LONDON (Reuters) - Compensation at the world’s biggest banks rose last year, with 35 of them spending a combined 10 billion euros ($13.1 billion) more on staff than in 2011, figures compiled by Reuters show.
Bankers’ remuneration has rarely been out of the spotlight over the last five years, as the industry’s powerhouses were rescued from the brink during the financial crisis with hundreds of billions of taxpayers’ dollars.
Policymakers have since fought to curb the bonuses they say encouraged excessive - and sometimes catastrophic - risk-taking.
Capping absolute pay levels is off-limits for regulators, but banks have talked a lot about cutting staff costs.
Reuters analyzed the 2012 results reported by banks in the benchmark EuroStoxx 600 index and their U.S. competitors and found staff costs rose to 275 billion euros across the group.
Two thirds of the banks analyzed increased compensation per person, though several attributed this at least in part to redundancy issues. The compensation ratio - the industry’s preferred yardstick, which measures staff expenses against revenue - was up for 18 of the 35 banks.
Philippe Lamberts, a Belgian MEP who has also been outspoken on bank pay and supported a cap on bank bonuses recently agreed by members of the European Parliament, says the figures prove that, left to their own devices, banks do not reduce pay.
“To me it confirms that what we are doing on the remuneration front is necessary,” said Lamberts, referring to efforts to restrict remuneration through bonus rules and other provisions in a European Union package of bank regulations.
A recent survey from recruitment agency Morgan McKinley showed that bank staff who changed jobs in London in January enjoyed average pay rises of 23 percent.
But banks baulk at the suggestion they are paying staff more, saying things are more complex than the figures suggest.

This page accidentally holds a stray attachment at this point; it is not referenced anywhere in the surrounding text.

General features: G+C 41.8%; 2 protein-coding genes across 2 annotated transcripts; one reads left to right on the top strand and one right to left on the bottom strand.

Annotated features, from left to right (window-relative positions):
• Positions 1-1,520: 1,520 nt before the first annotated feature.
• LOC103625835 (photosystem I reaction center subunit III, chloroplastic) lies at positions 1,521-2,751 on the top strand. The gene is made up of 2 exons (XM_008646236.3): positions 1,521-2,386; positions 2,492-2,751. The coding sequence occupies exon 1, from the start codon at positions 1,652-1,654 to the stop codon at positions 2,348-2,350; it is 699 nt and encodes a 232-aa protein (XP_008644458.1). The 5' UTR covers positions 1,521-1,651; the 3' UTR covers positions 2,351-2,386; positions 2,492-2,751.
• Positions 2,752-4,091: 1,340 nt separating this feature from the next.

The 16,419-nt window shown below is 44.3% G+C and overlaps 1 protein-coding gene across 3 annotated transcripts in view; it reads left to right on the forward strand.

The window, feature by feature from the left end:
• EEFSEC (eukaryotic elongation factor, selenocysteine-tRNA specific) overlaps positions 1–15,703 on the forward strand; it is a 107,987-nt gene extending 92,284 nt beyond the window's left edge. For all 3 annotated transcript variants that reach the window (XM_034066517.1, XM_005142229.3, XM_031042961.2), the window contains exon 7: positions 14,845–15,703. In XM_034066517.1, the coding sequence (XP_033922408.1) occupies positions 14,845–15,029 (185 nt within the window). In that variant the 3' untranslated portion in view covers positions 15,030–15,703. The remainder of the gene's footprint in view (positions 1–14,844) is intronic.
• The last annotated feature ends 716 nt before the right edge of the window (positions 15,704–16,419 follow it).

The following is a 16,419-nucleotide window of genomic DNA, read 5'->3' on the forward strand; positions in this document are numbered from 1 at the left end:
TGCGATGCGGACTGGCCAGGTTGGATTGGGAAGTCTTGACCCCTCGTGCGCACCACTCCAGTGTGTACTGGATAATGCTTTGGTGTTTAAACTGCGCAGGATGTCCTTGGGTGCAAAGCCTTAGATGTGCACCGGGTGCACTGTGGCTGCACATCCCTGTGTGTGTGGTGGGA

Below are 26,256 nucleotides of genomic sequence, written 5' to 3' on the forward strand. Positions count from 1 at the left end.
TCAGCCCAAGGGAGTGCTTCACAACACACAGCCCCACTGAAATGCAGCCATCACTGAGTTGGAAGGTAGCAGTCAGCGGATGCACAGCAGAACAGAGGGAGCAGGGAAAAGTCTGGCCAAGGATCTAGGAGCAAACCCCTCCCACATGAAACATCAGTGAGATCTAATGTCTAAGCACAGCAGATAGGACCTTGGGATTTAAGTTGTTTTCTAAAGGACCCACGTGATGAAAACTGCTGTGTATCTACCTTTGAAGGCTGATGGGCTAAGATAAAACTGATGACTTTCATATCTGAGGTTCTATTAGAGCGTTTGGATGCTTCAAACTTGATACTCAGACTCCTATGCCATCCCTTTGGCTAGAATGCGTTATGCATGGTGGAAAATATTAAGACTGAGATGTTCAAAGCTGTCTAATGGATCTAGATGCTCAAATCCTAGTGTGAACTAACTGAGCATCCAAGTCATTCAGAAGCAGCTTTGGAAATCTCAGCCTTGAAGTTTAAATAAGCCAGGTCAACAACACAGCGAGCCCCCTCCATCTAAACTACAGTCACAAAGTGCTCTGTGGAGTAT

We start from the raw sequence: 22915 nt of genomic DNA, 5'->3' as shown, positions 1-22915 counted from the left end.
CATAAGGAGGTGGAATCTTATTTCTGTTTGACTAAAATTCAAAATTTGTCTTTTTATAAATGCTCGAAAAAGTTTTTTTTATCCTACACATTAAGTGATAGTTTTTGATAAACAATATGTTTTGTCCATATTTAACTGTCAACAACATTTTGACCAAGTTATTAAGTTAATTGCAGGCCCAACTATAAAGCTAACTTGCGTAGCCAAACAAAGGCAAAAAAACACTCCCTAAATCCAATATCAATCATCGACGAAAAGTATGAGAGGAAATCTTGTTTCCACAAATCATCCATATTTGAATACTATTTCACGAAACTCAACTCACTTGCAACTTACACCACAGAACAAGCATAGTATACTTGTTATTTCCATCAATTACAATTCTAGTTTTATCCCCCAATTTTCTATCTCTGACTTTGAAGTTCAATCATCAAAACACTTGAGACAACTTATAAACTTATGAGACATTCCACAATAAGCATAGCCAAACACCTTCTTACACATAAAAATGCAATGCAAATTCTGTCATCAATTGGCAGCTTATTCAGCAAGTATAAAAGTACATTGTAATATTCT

U.S. retail banking giant Wells Fargo, however, was comfortable with the fact that per-person compensation went up about 2 percent last year and stands at the equivalent of 83,000 euros, placing the bank at the middle of the compensation table.
“We support our team members as a competitive advantage and are committed to compensating them based on performance,” a spokeswoman said. The bank recorded pretax earnings of 28.5 billion euros in 2012, up from 23.7 billion euros in 2011.
Among other banks, it was not uncommon for per-person compensation to outstrip the rise in pretax profits. In eight of those where per-person compensation rose, pretax profit fell.
In another three cases, per-capita compensation went up, even though the banks actually recorded losses.
Banks say the figures can be deceptive. They have been cutting jobs, with 93,000 shed across the group in 2012, falling heaviest on some of the loss makers. The lay-offs incur redundancy costs that are grouped in with overall staff compensation, which also includes pensions and payroll taxes.
The per-head figures used are based on year-end headcount, since several banks have not released average headcount figures and declined to provide them to Reuters.
That means that if a significant number of staff left in the year, the per-person staff costs are overstated. Since year-end headcount is also used to calculate per-person costs for 2011, however, when banks also mostly laid off staff, the broad figures provide a consistent basis for comparison.
Where average headcount figures are available, these can show material differences. Bank of Ireland, still 15 percent state-owned, does disclose them, showing the bank’s per-person compensation rose just under 4 percent. Year-end figures overstate it at 9.5 percent. Even so, it was a year when the bank’s losses rose more than tenfold to 2.1 billion euros.